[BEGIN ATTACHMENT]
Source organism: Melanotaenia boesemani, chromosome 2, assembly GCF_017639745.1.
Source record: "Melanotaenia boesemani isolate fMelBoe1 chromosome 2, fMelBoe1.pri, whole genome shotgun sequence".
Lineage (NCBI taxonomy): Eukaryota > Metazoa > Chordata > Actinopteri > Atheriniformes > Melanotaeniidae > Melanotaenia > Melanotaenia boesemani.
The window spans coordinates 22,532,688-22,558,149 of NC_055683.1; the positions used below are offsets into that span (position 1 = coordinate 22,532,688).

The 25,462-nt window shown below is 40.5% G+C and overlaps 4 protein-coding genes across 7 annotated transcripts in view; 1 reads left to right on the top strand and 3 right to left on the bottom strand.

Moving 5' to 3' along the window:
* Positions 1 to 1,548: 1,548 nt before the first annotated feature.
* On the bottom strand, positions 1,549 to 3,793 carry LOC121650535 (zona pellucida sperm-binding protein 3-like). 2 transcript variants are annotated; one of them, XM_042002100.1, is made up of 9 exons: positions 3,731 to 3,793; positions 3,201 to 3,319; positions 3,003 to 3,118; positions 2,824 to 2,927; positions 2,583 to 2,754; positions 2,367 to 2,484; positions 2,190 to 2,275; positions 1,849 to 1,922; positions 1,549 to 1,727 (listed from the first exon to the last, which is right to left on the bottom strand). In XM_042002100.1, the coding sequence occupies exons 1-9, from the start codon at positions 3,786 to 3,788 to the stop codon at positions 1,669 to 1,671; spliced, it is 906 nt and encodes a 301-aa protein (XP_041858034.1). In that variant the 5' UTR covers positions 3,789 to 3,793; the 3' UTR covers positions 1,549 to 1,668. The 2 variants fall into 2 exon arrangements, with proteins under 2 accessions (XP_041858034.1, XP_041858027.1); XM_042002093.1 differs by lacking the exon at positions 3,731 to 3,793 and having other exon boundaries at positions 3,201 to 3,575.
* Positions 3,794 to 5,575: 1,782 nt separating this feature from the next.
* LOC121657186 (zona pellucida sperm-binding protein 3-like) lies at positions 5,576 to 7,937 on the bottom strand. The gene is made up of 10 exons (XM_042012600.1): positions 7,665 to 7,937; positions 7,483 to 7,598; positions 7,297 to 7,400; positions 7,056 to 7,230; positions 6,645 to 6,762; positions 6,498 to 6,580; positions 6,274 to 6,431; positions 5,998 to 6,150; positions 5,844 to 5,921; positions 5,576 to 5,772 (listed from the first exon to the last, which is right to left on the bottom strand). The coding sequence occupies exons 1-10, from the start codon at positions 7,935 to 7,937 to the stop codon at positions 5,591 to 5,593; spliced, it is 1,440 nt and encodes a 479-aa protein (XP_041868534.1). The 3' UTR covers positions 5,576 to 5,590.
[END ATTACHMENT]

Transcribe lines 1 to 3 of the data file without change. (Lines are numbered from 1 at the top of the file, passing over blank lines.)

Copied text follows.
Source organism: Melanotaenia boesemani, chromosome 2, assembly GCF_017639745.1.
Source record: "Melanotaenia boesemani isolate fMelBoe1 chromosome 2, fMelBoe1.pri, whole genome shotgun sequence".
Lineage (NCBI taxonomy): Eukaryota > Metazoa > Chordata > Actinopteri > Atheriniformes > Melanotaeniidae > Melanotaenia > Melanotaenia boesemani.